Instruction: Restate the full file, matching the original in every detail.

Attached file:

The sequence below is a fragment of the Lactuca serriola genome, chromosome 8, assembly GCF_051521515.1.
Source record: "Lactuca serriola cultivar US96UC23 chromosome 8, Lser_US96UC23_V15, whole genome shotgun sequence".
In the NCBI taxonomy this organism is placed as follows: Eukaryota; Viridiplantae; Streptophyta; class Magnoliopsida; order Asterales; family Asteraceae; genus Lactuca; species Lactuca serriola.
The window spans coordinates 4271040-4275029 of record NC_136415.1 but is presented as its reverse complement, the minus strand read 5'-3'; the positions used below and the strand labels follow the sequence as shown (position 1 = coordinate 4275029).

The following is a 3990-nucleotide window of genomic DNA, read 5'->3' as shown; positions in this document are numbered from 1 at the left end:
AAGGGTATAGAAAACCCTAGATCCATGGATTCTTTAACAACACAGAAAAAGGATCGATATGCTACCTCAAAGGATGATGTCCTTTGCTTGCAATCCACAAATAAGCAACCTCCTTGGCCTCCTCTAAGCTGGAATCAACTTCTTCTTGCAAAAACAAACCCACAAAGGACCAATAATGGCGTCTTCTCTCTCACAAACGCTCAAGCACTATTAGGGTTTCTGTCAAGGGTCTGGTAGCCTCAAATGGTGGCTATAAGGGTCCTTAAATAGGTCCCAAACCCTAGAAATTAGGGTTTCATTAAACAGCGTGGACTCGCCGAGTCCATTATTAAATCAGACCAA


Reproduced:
The sequence below is a fragment of the Lactuca serriola genome, chromosome 8, assembly GCF_051521515.1.
Source record: "Lactuca serriola cultivar US96UC23 chromosome 8, Lser_US96UC23_V15, whole genome shotgun sequence".
In the NCBI taxonomy this organism is placed as follows: Eukaryota; Viridiplantae; Streptophyta; class Magnoliopsida; order Asterales; family Asteraceae; genus Lactuca; species Lactuca serriola.
The window spans coordinates 4271040-4275029 of record NC_136415.1 but is presented as its reverse complement, the minus strand read 5'-3'; the positions used below and the strand labels follow the sequence as shown (position 1 = coordinate 4275029).

The following is a 3990-nucleotide window of genomic DNA, read 5'->3' as shown; positions in this document are numbered from 1 at the left end:
AAGGGTATAGAAAACCCTAGATCCATGGATTCTTTAACAACACAGAAAAAGGATCGATATGCTACCTCAAAGGATGATGTCCTTTGCTTGCAATCCACAAATAAGCAACCTCCTTGGCCTCCTCTAAGCTGGAATCAACTTCTTCTTGCAAAAACAAACCCACAAAGGACCAATAATGGCGTCTTCTCTCTCACAAACGCTCAAGCACTATTAGGGTTTCTGTCAAGGGTCTGGTAGCCTCAAATGGTGGCTATAAGGGTCCTTAAATAGGTCCCAAACCCTAGAAATTAGGGTTTCATTAAACAGCGTGGACTCGCCGAGTCCATTATTAAATCAGACCAA